There is backlog in service delivery. RDP house in Vukani are falling down due to inferior quality and poor workmanship. The problem with the houses is structural, weak bricks, leaking water pipes, roofs, drains and toilets. The story of RDP houses in our area is a story of fraud, general mismanagement and corruption. When we approached the municipality that the roofs are leaking we were given black plastic bags to cover the roofs. On the 25th February we lost Comrade Nomiki Ncamiso, she died due to pneumonia related illness. She lived in Vukani in a house that was hit by tornado, the wall fell on her and she was given a black plastic bag by Makana Municipality for replacement of the wall. The roof is crumbling down and the whole house will fall anytime soon. She died fighting with the Makana Municipality, demanding that the RDP houses be repaired fearing for the health of her family and children who may get TB or pneumonia due to cold. She knew little that she will be the first victim.

When we go to the streets and stage gatherings, demanding service delivery, we are shot with rubber bullets, we are pepper sprayed and we are jailed. The president of this country calls us criminals. The police have been given the right to shoot and kill us. Our comrades in Balfour are in hiding because the police are looking for them and they will be shot and killed. Their families have been harassed and tortured. Our comrades in Durban, Abahlali baseMjondolo are constantly under siege from the ruling party and government syndicates. Comrades in Western Cape have been abducted and tortured for no apparent reason. Comrade Nozipho Mnteshana was placed under house arrest for t5he period of not less than 18months, to frustrate her and her children, reason for leading the march of the unemployed people in Durban. We have witnessed kids being shot and wounded in these demonstrations.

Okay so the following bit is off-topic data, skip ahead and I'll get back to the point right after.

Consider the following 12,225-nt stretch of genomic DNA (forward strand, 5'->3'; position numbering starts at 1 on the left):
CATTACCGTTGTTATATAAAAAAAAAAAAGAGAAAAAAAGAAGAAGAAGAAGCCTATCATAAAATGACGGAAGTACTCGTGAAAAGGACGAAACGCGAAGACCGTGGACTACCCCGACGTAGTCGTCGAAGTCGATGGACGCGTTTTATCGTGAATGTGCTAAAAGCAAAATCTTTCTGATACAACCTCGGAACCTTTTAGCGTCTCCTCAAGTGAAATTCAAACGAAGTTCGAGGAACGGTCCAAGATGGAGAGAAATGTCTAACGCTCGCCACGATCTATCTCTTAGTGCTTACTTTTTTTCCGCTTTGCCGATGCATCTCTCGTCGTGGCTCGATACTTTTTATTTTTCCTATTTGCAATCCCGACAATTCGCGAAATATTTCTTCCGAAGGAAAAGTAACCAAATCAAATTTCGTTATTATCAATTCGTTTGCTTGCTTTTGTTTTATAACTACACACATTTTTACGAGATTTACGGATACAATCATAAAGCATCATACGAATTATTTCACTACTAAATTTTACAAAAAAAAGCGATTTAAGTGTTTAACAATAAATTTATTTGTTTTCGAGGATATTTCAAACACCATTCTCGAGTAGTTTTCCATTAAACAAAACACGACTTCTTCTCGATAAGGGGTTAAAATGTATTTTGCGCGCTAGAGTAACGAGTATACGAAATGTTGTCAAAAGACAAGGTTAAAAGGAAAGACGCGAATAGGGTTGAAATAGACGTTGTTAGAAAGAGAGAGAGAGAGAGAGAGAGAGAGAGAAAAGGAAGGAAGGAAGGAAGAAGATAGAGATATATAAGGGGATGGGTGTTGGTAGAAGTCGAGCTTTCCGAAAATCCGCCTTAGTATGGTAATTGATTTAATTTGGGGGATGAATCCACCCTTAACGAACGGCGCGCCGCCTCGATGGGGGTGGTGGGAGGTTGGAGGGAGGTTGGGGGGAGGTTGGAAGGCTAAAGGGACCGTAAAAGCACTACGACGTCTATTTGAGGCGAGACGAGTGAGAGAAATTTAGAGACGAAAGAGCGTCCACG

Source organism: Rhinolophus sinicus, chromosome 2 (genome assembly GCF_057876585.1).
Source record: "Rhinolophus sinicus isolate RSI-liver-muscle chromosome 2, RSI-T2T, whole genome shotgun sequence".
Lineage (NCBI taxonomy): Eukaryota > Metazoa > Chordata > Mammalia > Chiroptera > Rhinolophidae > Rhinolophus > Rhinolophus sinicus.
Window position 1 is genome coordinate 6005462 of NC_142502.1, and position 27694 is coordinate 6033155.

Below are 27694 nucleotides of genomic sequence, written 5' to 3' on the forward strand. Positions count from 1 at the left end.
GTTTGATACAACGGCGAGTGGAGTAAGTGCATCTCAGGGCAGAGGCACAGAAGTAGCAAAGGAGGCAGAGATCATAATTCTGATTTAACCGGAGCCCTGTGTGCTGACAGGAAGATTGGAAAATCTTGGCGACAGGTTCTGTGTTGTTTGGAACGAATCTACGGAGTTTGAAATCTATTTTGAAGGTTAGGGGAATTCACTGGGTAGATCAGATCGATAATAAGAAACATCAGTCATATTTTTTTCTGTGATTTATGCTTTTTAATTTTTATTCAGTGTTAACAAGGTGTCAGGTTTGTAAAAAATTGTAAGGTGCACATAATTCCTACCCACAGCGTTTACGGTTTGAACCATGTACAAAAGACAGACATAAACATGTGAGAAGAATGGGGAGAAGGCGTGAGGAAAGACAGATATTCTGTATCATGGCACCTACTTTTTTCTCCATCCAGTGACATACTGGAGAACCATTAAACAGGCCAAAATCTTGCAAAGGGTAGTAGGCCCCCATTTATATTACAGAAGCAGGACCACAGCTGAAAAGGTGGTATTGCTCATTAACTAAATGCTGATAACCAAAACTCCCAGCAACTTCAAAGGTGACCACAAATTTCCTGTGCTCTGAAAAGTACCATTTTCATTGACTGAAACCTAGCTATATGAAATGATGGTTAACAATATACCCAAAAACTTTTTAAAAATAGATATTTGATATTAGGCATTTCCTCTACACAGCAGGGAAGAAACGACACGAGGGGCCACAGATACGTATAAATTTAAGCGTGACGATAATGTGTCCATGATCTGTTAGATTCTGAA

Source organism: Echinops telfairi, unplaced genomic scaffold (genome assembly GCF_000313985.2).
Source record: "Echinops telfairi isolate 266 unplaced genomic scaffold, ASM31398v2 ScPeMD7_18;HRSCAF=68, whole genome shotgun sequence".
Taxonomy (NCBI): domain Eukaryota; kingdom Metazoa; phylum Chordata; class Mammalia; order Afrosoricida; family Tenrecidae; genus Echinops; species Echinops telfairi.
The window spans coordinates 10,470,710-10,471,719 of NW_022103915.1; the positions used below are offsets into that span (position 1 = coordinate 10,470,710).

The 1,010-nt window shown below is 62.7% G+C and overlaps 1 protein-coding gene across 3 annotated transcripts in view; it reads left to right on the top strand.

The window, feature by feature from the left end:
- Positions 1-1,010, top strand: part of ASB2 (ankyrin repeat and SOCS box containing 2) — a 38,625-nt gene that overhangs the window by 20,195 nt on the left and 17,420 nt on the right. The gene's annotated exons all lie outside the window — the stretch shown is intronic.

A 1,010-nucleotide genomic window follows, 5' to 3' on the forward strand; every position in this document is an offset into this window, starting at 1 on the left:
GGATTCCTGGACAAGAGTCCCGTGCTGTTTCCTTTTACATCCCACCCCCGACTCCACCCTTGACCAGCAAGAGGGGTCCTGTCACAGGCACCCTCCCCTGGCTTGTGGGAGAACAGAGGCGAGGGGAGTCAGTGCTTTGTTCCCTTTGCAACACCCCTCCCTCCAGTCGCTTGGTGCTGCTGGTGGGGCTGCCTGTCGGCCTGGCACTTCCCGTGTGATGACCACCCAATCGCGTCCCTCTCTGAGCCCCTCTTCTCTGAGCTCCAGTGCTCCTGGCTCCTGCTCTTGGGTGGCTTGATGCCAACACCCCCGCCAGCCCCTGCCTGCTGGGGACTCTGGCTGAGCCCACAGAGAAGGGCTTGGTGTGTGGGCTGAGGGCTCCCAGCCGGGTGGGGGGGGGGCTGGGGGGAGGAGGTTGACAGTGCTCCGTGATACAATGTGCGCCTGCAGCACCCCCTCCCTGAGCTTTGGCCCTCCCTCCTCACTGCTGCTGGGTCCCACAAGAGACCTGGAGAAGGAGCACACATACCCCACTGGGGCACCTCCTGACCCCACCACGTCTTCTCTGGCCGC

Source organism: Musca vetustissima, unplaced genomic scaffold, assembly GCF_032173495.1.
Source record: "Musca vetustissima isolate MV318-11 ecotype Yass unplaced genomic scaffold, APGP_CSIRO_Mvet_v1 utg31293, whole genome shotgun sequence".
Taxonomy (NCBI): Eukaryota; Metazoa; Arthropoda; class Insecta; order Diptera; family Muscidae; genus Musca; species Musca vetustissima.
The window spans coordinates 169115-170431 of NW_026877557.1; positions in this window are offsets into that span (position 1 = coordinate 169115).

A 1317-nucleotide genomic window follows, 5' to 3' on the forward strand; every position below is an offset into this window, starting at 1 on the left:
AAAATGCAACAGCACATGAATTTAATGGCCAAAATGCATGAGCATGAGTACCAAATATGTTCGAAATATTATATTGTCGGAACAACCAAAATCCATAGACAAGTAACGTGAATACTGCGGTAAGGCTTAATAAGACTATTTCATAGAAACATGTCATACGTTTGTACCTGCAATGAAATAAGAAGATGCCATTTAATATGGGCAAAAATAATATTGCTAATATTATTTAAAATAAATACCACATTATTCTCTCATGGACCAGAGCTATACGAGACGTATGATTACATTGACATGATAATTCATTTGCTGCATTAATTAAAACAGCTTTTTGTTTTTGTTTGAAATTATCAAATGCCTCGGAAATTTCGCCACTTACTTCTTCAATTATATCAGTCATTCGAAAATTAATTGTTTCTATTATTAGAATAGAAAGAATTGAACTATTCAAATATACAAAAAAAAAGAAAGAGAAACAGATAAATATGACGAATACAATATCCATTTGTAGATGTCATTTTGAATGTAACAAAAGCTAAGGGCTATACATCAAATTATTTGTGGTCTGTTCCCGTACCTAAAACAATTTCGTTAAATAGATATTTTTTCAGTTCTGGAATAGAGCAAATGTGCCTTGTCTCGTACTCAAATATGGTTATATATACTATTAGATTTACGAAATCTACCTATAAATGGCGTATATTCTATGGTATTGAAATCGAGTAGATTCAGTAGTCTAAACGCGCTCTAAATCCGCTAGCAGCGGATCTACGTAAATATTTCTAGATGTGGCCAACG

This is the admission that this society continue to be entangled in an insoluble contradiction with itself that it is left into irreconcilable antagonisms that it is powerless to dispel. A state must preserve the status quo; the state must protect the property clause enshrined in the constitution. The state is the institution of violence.

We are not criminals but criminals are those who want to bind us to perpetual servitude. Tenderpreneurs who profited from more than R130m worth of tenders in just two years are criminals; it is Malemas of this world who should be jailed not us. It is the construction company that built Vukani houses that must be jailed not us. It is the corrupt government officials, from Zuma to the councillor in Grahamstown that must be jailed not us. They profited from more than R38 billion tenders of Arms Deal, they profited from the travel gate scandal and they continue to plunder the resources of our country.

The courage and determination of the struggle during the apartheid must serve as an example to the oppressive regime of the Zuma administration that the more you suppress the people the more they resist. It is trough those struggle that we have the Zuma administration today and it is through the street protest and mass mobilization that we will topple this capitalist government and the tenderpreneurs that defend it in the language of the left.

As social movements we can learn from such struggles by re-examining the programme, strategy and tactics, learn from the experience, the triumphs and failures and see how we can apply these lessons today.

We are not criminals but we are in a cause to retaliate against syndicates who are looting our resources, we are retaliating against government thugs and mafias who are enriching themselves under the pretext that they did not join the struggle to be poor, so we did not join the struggle to enrich the few. We remain true soldiers who are committed to the question of truth.

Ayanda Kota

Unemployed People’s Movement,